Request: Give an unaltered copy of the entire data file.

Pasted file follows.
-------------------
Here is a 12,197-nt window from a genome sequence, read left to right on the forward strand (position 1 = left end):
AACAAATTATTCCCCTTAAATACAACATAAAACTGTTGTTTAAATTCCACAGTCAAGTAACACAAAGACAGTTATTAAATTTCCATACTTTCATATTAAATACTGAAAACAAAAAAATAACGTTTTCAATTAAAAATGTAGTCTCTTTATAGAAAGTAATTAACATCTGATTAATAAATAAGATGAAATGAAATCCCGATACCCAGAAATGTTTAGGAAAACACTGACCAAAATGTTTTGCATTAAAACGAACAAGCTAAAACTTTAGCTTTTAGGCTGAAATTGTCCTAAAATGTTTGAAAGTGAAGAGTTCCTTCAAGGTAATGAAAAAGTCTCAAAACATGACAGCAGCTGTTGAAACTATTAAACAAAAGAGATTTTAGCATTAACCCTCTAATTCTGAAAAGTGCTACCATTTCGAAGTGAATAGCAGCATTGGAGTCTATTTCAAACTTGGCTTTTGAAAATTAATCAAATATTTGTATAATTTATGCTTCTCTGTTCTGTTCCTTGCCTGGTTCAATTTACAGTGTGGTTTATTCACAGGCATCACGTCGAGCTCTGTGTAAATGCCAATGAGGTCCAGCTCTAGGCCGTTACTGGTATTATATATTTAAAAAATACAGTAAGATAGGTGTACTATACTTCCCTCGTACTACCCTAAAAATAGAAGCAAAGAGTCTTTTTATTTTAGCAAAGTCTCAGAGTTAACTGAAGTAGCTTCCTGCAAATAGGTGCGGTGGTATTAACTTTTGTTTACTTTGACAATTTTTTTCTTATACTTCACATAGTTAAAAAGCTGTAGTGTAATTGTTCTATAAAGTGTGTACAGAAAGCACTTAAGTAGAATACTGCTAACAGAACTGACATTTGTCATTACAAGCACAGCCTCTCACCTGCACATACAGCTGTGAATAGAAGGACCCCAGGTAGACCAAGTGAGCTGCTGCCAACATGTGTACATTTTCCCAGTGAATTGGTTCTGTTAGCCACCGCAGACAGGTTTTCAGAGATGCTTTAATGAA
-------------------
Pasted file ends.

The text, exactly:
Here is a 12,197-nt window from a genome sequence, read left to right on the forward strand (position 1 = left end):
AACAAATTATTCCCCTTAAATACAACATAAAACTGTTGTTTAAATTCCACAGTCAAGTAACACAAAGACAGTTATTAAATTTCCATACTTTCATATTAAATACTGAAAACAAAAAAATAACGTTTTCAATTAAAAATGTAGTCTCTTTATAGAAAGTAATTAACATCTGATTAATAAATAAGATGAAATGAAATCCCGATACCCAGAAATGTTTAGGAAAACACTGACCAAAATGTTTTGCATTAAAACGAACAAGCTAAAACTTTAGCTTTTAGGCTGAAATTGTCCTAAAATGTTTGAAAGTGAAGAGTTCCTTCAAGGTAATGAAAAAGTCTCAAAACATGACAGCAGCTGTTGAAACTATTAAACAAAAGAGATTTTAGCATTAACCCTCTAATTCTGAAAAGTGCTACCATTTCGAAGTGAATAGCAGCATTGGAGTCTATTTCAAACTTGGCTTTTGAAAATTAATCAAATATTTGTATAATTTATGCTTCTCTGTTCTGTTCCTTGCCTGGTTCAATTTACAGTGTGGTTTATTCACAGGCATCACGTCGAGCTCTGTGTAAATGCCAATGAGGTCCAGCTCTAGGCCGTTACTGGTATTATATATTTAAAAAATACAGTAAGATAGGTGTACTATACTTCCCTCGTACTACCCTAAAAATAGAAGCAAAGAGTCTTTTTATTTTAGCAAAGTCTCAGAGTTAACTGAAGTAGCTTCCTGCAAATAGGTGCGGTGGTATTAACTTTTGTTTACTTTGACAATTTTTTTCTTATACTTCACATAGTTAAAAAGCTGTAGTGTAATTGTTCTATAAAGTGTGTACAGAAAGCACTTAAGTAGAATACTGCTAACAGAACTGACATTTGTCATTACAAGCACAGCCTCTCACCTGCACATACAGCTGTGAATAGAAGGACCCCAGGTAGACCAAGTGAGCTGCTGCCAACATGTGTACATTTTCCCAGTGAATTGGTTCTGTTAGCCACCGCAGACAGGTTTTCAGAGATGCTTTAATGAA